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Wine pours through downtown La Verne

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Robert Eddy pours a glass of wine at Cactus Coffee during the Sip of La Verne Wine Walk Saturday. Eddy, whose daily job is an electrician, came to help his girlfriend, Maddy Woods, the manager of Cactus Coffee. Those in attendance at the Wine Walk were given a wine glass and a lanyard filled with tickets to be used at participating businesses serving different varieties of food and wine.

Robert Eddy pours a glass of wine at Cactus Coffee during the Sip of La Verne Wine Walk Saturday. Eddy, whose daily job is an electrician, came to help his girlfriend, Maddy Woods, the manager of Cactus Coffee. Those in attendance at the Wine Walk were given a wine glass and a lanyard filled with tickets to be used at participating businesses serving different varieties of food and wine. / photo by Dorothy Gartsman

Catalina Diaz
LV Life Editor

Wine seekers chose between the red or the white at the sixth annual Wine Walk, hosted by the La Verne Chamber of Commerce, Saturday evening.

The downtown streets were filled with a swarm of wine enthusiasts, from families to couples on date night, and even decades-old friends who drove hours to experience the Walk together.

Guests 21 and over were gifted 12 tickets for wine tasting, a lanyard and a wine glass donning the Sip of La Verne Wine Walk and University of La Verne logos, to use during their visits to each location.

More than a dozen businesses participated in the event, many of which showcased local bands and music acts.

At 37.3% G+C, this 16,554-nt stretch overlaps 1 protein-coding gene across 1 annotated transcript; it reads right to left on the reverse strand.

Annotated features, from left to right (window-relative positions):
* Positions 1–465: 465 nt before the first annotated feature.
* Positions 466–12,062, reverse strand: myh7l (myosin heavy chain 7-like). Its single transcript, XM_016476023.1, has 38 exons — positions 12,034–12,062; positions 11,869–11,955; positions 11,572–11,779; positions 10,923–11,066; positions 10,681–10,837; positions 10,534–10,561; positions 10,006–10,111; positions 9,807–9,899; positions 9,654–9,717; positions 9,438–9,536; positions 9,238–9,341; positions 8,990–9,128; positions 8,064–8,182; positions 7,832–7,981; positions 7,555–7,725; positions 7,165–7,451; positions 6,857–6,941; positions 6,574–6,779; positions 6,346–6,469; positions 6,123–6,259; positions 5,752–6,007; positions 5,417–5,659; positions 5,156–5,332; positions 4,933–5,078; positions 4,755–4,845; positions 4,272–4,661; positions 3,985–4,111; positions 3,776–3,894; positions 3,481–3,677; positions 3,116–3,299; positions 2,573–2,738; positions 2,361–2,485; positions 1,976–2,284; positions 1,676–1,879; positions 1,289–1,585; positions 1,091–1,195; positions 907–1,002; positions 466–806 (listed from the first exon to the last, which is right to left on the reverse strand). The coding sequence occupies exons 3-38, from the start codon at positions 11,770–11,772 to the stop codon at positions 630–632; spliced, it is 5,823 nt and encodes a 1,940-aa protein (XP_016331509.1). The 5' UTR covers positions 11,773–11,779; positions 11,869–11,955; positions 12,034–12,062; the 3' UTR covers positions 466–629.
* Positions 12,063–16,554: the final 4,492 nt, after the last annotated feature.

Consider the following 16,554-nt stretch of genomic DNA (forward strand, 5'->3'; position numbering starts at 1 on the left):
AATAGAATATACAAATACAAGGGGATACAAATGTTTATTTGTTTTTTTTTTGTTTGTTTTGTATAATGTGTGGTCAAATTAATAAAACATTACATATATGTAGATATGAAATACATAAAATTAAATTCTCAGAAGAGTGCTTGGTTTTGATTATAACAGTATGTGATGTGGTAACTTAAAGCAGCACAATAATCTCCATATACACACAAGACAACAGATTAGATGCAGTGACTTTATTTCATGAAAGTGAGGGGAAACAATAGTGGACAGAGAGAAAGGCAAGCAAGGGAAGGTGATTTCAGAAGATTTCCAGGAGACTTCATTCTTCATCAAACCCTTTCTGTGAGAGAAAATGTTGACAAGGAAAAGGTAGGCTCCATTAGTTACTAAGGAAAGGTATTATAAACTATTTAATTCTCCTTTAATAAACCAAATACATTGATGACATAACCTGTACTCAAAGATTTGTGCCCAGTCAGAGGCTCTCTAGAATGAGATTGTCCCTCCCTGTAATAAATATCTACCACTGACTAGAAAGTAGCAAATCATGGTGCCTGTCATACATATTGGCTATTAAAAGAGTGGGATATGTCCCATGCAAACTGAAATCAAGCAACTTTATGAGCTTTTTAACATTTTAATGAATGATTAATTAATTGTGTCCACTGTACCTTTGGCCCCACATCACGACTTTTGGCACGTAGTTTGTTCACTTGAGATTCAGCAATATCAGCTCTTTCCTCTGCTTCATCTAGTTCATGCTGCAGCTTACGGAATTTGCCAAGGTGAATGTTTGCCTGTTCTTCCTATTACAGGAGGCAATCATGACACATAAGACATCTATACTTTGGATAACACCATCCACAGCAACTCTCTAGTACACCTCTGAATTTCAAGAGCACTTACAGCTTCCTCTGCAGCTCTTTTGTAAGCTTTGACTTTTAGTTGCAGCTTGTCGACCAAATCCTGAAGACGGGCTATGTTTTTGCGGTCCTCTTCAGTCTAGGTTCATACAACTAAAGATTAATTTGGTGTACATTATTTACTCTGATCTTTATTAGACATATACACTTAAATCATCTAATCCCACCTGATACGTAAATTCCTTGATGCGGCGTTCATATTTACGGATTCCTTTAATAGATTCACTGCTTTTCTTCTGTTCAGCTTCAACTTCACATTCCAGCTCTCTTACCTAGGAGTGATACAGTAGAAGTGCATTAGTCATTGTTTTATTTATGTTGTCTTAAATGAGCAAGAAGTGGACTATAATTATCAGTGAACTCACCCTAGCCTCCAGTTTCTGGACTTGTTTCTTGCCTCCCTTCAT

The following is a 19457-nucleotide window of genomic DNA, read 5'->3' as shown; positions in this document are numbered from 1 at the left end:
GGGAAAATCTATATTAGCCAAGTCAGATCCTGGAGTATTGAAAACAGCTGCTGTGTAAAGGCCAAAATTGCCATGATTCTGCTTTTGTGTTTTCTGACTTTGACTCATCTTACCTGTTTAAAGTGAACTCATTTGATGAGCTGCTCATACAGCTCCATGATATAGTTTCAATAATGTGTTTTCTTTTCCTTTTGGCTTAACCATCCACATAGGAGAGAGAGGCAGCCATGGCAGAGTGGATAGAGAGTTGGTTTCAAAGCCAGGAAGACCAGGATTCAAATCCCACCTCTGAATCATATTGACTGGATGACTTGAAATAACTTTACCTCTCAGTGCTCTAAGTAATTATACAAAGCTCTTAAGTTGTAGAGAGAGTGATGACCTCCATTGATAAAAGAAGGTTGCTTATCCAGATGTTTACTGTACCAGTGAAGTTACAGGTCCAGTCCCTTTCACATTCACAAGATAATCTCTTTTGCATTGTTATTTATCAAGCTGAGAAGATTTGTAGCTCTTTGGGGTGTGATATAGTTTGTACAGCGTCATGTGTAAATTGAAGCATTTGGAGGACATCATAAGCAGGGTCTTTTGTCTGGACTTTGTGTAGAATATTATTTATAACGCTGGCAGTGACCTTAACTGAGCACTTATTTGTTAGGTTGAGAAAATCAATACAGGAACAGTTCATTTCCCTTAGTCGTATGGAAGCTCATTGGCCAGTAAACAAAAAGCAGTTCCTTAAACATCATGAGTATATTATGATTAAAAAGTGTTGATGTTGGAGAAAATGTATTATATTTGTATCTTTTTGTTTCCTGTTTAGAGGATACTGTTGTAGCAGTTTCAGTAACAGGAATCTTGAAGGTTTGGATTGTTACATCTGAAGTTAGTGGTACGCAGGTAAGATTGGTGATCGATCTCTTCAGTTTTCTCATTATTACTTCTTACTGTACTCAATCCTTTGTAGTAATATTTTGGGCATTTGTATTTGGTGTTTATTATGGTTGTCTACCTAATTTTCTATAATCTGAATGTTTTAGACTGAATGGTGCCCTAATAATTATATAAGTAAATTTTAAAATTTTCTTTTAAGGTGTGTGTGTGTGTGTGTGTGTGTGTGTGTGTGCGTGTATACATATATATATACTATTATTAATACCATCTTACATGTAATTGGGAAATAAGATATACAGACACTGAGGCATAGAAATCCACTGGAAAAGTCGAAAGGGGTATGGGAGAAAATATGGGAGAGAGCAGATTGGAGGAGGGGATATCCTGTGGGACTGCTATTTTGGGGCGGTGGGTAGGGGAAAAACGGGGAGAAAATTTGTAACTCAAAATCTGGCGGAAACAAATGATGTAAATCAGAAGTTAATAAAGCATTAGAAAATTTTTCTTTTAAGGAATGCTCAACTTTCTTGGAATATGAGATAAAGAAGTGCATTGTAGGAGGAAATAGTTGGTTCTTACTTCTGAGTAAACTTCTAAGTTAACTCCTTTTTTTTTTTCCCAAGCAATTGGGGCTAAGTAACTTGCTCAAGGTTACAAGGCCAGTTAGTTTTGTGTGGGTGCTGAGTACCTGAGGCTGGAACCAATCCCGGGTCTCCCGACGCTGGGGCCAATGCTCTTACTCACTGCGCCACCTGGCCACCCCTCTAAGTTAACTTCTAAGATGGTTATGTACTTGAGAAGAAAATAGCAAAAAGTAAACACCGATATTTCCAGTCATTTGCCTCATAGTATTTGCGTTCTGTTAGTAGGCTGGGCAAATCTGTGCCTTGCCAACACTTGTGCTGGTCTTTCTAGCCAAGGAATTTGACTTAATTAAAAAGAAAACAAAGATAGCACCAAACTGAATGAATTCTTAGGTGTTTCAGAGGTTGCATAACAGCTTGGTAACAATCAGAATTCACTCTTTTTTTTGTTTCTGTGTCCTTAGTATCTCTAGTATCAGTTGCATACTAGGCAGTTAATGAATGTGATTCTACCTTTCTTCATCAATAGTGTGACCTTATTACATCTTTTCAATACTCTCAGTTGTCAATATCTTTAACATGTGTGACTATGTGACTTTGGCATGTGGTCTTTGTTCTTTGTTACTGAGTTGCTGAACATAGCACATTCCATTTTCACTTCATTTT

“We can sip a couple glasses of wine, and it compliments almost everything we eat,” Arizona resident Les Vallow said. “I drink red and my wife drinks white and we’re happy.”

Les and his wife, Diane Vallow from Sun City, Arizona, traveled six hours to La Verne to attend the Wine Walk with their friend of over 40 years, Lynda McGee.

The Vallows and McGee were visiting Pappas Artisanal, indulging in a brussels sprout salad prepared by the popular local restaurant, during their first stop on the Walk.

McGee, who prefers cabernet sauvignon, has experience in wine that dates back generations.

“Fun fact: my grandfather was the first one to bring a chardonnay grape branch to the state of California,” McGee said.

McGee’s grandfather founded Wente Vineyards in Livermore, California, in the 1800s, which is still owned and operated by her family.

Pappas was a food pit stop since they were not pouring wine, however visitors were guided upstairs to the Idea House and Co. to choose between their chardonnay or cabernet, and pair it with slices of waffles with peach compote topping.

A guitarist strummed light melodies in the adjoining room.

Like Pappas, other stops only offered food. 

A new Asian restaurant, Cafe Wang, which is said to open in downtown La Verne this month, provided attendees with finger foods like popcorn chicken for their walk to the next location.

Residents, as well as those from neighboring cities, found that the event had more to offer than wine and tasty cuisine.

“We’ve learned about a lot of different restaurants that we weren’t aware of,” said Teresa Larson, of La Verne. “When we first went to the La Verne Wine Walk, we learned about Red Devil Pizza and different vendors.”

San Dimas, Claremont and Covina are just a few nearby cities that also offer wine walks, however each offers something different.

“Since we live in Covina, I like coming to wine walks because it gives us an idea of other options to eat for dinner dates,” said Rachel Warren, a production planner at GKN Aerospace.

Warren and her husband enjoyed a glass of Mendocino Red at Cactus Coffee before heading to their next location.

“I enjoy getting to see other businesses,” said Ivory Warren, an engineer at Northrop Grumman. “It’s nice to see shops that you would have never known were in the area.”

Catalina Diaz can be reached at catalina.diaz@laverne.edu.

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